Reprinted below is an article published in the Coastal Observer (Pawley’s Island, S.C.) about Mrs. Abrams’ visit and our project.  The Between the Waters team thanks Lee Brockington and the Hobcaw Barony staff for their assistance in making this day possible.  We are also grateful to the Coastal Observer for covering the event.  Lastly, we would like to thank Debbie and Marilyn for sharing this special occasion with us.    


By Jason Lesley, Coastal Observer 

Thursday, December 25, 2014

Debbie Baruch Abrams, 92, and her daughter Marilyn Friedman are greeted by Hobcaw Barony senior interpreter Lee Brockington.

Debbie Baruch Abrams, 92, and her daughter Marilyn Friedman are greeted by Hobcaw Barony senior interpreter Lee Brockington.

Debbie Baruch Abrams sat in her cousin Bernard’s house last week and talked about the family’s gatherings at Hobcaw Barony for a recording crew from South Carolina Educational Television.

The video will be part of an interactive website called Between the Waters.  ETV received a National Endowment for the Humanities grant for nearly $300,000 to build a website exploring the history, nature and culture of Hobcaw Barony that is due to be finished in 2016.Abrams, 92, said her grandfather and Bernard Baruch’s father, Simon, were brothers, and her grandmother and Baruch’s mother were first cousins.  She was born in Camden and moved to Georgetown after she married Helmar Abrams, a druggist.  She taught school and remembered having Doc Lachicotte as a student.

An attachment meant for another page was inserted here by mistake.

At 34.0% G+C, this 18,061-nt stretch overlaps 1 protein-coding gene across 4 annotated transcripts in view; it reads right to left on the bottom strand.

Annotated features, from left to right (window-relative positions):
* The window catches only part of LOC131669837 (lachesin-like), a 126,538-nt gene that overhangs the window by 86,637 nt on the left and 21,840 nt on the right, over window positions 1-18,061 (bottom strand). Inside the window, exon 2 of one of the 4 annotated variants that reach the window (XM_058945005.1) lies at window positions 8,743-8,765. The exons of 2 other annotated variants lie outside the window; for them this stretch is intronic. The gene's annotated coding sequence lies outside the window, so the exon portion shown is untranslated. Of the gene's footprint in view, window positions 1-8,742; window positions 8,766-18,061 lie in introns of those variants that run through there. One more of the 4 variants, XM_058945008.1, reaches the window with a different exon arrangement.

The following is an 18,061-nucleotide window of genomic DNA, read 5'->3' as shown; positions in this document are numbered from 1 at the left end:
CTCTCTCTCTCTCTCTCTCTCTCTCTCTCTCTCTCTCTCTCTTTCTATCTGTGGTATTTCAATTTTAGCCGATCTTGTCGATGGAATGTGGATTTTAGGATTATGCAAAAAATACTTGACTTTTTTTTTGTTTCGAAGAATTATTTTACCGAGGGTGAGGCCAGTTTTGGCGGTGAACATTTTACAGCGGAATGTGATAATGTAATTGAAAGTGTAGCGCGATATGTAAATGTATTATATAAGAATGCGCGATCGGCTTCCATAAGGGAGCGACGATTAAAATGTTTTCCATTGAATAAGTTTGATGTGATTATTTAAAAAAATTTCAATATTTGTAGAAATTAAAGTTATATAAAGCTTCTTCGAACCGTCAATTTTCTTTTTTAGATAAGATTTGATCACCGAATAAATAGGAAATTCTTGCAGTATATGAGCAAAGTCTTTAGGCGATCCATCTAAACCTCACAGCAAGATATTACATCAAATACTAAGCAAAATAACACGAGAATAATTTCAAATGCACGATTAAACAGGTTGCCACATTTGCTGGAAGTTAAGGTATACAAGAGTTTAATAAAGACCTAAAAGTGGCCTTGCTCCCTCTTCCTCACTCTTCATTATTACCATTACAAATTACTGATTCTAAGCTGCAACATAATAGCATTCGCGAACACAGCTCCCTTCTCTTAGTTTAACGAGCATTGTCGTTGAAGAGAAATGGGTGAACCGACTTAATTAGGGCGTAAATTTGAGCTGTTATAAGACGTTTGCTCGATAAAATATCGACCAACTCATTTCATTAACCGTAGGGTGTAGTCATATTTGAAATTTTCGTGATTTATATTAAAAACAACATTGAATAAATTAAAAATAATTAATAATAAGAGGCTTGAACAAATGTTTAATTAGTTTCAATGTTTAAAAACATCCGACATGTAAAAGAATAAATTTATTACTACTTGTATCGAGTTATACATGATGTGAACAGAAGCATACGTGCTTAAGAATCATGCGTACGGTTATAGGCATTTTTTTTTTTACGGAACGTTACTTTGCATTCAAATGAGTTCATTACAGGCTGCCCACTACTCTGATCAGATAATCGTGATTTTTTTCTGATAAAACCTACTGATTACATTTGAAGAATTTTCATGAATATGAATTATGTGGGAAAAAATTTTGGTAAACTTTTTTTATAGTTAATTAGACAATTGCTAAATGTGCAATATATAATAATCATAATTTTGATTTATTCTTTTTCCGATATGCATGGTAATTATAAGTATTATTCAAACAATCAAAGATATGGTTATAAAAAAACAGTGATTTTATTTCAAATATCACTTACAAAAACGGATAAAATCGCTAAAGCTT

Abrams’ interview and another planned with Robert McClary, a former resident of Friendfield Village in Feburary, will be combined with the ETV documentary, “The Baruchs of Hobcaw.” It consists of old and new photos, film and sound recordings, maps, art and video on the website.  Visitors to Hobcaw will be able to download an iPad app in the future and listen to the interviews as they walk around the property, he said.

Between the Waters Producer Patrick Hayes captures a moment between Hobcaw Barony senior interpreter Lee Brockington and Debbie Baruch Abrams.

Between the Waters Producer Patrick Hayes captures a moment between Hobcaw Barony senior interpreter Lee Brockington and Debbie Baruch Abrams.

Jackson said Abrams was able to remember more details of the Baruchs once inside Hobcaw House.  “It’s becoming increasingly uncommon to find someone who has an intimate connection to the space,” a spokesperson said.  “It’s just a joy to have her back.”

Abrams, who was accompanied by her daughter Marilyn Friedman, did not spend much time with Belle Baruch but remembered her for helping Frances Milam, a young Georgetown girl who suffered from infantile paralysis.

“Belle was a lovely person,” Abrams said, “and did a lot of good that people didn’t know about. She was never advertising what she did.  Belle saw that the child had everything that she needed until she died. Belle was very conscious to do what she could for people.”

Belle Baruch invited Frances to swim in the pool at Bellefield and had a concrete sidewalk poured so she could maneuver her wheelchair in and out of her parents’ house in Georgetown, according to Hobcaw’s senior interpreter Lee Brockington.

This photo was taken by Marilyn Friedman, daughter of Debbie Baruch Abrams, prior to their departure. The Between the Waters team thanks them for sharing their stories with us and looks forward to future visits.

This photo was taken by Marilyn Friedman, daughter of Debbie Baruch Abrams, prior to their departure.  The Between the Waters team would like to thank them for participating in this special event.